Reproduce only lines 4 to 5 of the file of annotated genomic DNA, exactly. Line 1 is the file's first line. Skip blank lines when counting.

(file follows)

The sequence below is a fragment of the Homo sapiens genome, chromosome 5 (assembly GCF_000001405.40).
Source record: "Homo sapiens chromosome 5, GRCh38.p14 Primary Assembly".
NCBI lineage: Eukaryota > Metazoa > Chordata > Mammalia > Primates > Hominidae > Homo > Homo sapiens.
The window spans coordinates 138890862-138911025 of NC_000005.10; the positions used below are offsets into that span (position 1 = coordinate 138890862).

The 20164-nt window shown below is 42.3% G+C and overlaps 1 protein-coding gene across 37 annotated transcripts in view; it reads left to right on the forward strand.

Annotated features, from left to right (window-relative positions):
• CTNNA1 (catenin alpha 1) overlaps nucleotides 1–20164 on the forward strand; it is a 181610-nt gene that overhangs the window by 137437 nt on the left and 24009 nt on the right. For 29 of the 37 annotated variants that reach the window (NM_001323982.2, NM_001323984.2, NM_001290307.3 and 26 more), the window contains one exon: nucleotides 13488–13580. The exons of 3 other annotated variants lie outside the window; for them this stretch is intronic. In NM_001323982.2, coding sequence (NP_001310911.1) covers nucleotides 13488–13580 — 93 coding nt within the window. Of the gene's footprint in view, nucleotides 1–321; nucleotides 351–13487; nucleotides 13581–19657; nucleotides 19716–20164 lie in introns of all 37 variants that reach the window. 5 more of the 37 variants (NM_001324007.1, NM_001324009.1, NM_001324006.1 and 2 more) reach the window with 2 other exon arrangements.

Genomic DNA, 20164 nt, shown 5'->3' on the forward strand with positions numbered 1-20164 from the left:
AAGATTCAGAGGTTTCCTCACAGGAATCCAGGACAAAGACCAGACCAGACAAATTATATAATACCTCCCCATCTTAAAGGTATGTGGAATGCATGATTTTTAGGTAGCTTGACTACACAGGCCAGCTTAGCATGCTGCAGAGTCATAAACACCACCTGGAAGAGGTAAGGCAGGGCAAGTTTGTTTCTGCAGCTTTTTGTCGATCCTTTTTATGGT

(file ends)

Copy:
The window spans coordinates 138890862-138911025 of NC_000005.10; the positions used below are offsets into that span (position 1 = coordinate 138890862).

The 20164-nt window shown below is 42.3% G+C and overlaps 1 protein-coding gene across 37 annotated transcripts in view; it reads left to right on the forward strand.